The Frankenstein Palette Table I designed

8May 2012

I like to design things that I need for my studio.  I think it is a waste of money to go out and buy something that you can make yourself.  Besides, when you create your tools for a direct purpose they are exactly how you need them to be.  I would rather use a tool that functions as I intended and need it, rather than buying something that almost meets my needs and has to be altered later and will never be what I really needed.
I call this Frankenstein furniture because I cannibalized older useless dead furniture, bringing it back to life.

I needed a larger painting table, and a larger palette surface to work on so I decided to Frankenstein a painting table together with some furniture I dug up.
The base is from a kitchen table I rescued from a street corner.
I adjusted it to the perfect height.
The top is two parts glued and wood screwed together for strength.
The palette is a 3-inch thick bar table top that I stripped and recoated with linseed oil rubbed into the wood with a rag.  A circular palette makes it easy for me to organize and mix my color selections.  I like to lay my colors out in a circle like the color wheel and this oak table top was perfect. Wood is the absolute best surface for an oil painting palette.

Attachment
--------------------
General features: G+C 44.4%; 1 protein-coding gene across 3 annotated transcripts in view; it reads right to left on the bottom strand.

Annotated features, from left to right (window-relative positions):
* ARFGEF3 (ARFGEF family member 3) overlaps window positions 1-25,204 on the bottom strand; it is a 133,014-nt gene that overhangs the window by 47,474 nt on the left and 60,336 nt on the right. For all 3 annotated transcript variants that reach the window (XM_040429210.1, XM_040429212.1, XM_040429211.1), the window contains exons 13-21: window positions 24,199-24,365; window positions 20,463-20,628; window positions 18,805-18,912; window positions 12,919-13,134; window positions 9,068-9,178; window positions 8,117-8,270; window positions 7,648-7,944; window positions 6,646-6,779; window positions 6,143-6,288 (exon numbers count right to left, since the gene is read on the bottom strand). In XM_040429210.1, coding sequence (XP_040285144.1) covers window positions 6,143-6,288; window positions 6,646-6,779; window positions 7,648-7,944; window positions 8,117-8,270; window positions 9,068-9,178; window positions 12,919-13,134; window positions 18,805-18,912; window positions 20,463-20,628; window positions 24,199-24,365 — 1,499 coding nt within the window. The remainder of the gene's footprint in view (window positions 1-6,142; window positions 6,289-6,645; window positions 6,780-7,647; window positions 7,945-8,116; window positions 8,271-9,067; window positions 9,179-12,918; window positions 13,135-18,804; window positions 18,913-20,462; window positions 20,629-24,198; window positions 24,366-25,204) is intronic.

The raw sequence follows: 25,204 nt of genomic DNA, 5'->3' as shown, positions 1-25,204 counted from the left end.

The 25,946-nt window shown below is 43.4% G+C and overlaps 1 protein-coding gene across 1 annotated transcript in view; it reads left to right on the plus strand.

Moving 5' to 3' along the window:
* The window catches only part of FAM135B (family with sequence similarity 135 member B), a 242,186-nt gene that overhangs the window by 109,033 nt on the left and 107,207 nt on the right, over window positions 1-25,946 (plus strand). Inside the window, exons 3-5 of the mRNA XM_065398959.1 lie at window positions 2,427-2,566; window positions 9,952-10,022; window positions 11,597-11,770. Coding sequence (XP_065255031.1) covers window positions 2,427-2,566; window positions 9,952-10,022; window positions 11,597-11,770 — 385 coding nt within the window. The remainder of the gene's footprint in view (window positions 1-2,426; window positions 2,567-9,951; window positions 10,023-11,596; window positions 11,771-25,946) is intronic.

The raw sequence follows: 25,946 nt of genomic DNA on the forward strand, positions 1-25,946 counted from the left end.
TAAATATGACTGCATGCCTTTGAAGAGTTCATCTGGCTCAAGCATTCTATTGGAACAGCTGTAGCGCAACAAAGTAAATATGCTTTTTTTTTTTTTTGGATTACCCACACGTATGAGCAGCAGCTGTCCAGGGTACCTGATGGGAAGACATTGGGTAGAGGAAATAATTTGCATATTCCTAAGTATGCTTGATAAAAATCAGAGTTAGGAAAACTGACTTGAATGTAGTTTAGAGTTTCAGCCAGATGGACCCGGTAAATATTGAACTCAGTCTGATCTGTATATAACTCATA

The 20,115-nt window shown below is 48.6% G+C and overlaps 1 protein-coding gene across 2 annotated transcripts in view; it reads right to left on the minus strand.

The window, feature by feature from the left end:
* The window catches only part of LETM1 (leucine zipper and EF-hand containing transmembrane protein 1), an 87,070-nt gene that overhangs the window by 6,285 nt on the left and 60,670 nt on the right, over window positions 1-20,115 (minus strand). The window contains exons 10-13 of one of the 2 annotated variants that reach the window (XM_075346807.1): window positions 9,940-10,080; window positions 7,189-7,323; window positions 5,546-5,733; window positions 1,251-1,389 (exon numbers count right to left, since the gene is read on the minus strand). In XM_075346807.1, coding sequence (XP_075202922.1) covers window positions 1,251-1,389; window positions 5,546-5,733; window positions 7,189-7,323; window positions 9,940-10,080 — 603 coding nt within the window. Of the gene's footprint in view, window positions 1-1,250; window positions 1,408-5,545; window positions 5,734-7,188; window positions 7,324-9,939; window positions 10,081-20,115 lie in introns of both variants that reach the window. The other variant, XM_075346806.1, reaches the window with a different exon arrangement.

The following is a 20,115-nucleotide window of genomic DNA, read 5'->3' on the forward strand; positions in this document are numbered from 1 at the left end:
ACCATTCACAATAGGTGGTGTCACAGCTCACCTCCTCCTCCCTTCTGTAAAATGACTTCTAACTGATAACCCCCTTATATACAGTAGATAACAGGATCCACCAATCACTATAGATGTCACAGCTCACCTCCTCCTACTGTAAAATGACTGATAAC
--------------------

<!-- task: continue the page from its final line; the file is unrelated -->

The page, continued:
The wide top is 48 inches x  36 inches.  It is a piece of 3/4-inch thick oak plywood.  I shaped the corners with a round to just give it a bit of style.  I can lay my brushes and paint tubes out on this larger surface.
I then drilled holes the same size as the tops of mason jars into the wood with a circle maker.

Then I epoxied the lids into the holes, using 4 grooved braid nails on the inside of each top to add the their stability to compensate for the torque when turning the jars out.  You can see the braids from the underside of the table.
Canning jars are the best for oil painting.  The lids are two part, the rim that screws onto the jar, and a disk lid that fits between the two to seal it when you need to keep solvents or pigments fresh.  The canning jars I used are common and easily replaceable.  There are 6 jars (I found a box of them needing resurrection in my garage), each had its propose.
A little sanding, a splash of paint, and its a perfect painting table. I used it for a time, and then I passed it on to my buddy Philip while we shared a studio.  We both liked working on it.
In retrospect there is one thing I would have engineered differently.  The circular palette top- I would have liked it to spin so access to each oil color would be easier.
There you have it, my Frankenstein painting table.
Too bad this can’t come to Maui with me…
…but I will be painting there.